This winter was one of the coldest and deepest for a long time. Snow fell, and stayed. Even now we have only had a few weeks respite from an otherwise permafrosted year. For political pundits, however, there was one event anticipated which was going to introduce exciting change into our lives: the British general election, 2010.
But even here, despite the white-hot molten suspense the media have attempted to stoke for months now, well, the end result looks more like more of the same. In lieu of any real shift in social forces underlying the representative system we have had a predictably samey result to what has come before. A widely discredited and despised NuLab government has been punished with a hung parliament, of which they could possibly hold on to power in coalition with the Liberal Democrats.
But let’s leave that aside. What I want to list are the sheer levels of unfufilled popular notions about this election. All the things which were promised, then never delivered on.
- Cleggamania. Cleggmania may be the most chimeric social phenomenon in recent history. Whilst he was meant to have to have blown open the race, and reconfigured all the existing electoral coordinates, in the end the Lib Dems did hardly any better than the last election.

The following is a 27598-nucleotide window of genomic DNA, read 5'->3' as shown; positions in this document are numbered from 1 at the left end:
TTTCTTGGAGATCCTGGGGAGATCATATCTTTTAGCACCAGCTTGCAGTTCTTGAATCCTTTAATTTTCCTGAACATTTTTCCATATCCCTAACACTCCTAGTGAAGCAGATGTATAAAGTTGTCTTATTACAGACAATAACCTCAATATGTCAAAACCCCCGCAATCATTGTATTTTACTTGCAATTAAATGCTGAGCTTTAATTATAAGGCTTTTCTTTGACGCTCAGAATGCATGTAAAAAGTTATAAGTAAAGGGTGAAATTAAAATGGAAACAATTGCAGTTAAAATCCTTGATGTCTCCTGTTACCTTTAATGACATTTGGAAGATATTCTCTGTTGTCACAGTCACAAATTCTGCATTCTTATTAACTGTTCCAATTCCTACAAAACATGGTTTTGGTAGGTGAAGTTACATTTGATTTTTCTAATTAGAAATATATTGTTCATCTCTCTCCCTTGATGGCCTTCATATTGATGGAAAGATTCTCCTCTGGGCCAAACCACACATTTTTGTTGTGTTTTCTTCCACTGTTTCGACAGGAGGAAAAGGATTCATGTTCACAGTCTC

- BNP breakthrough. The BNP—that terrible bogeyman compelling honest Joe six-pack dissillusioned with all the mainstream parties to vote in any case—they in fact gained none of the seats they fielded candidates for. Their share of the vote went up, but there was no decisive swing to them.
- The Big Society New Tories. The Big Society idea inspired by the Phillip Blond red Tory faction fell totally flat. No one knew what the big society was; no one cared. The Tories would probably have done better just sticking to a more blatantly neo-Thatcherite position.
Fact is, the whole battle of ideas promoted by the media—vacuous differences over how to phase in cuts, political villains, gibberish ideologies, and so on—never conferred to the interests of any real social forces. It remains the case that if you want to see any real political change, it will only come from changing the objective alignments of deep social forces and social blocs. Whilst liberal pundits—The Guardian newspaper as the primary repository for such sentiment—continue to believe that simply triangulating interesting ideas and showy rhetoric represents a way forward, the advantage Marxists have is to understand exactly why this fails, when others are simply scratching their heads in disbelief.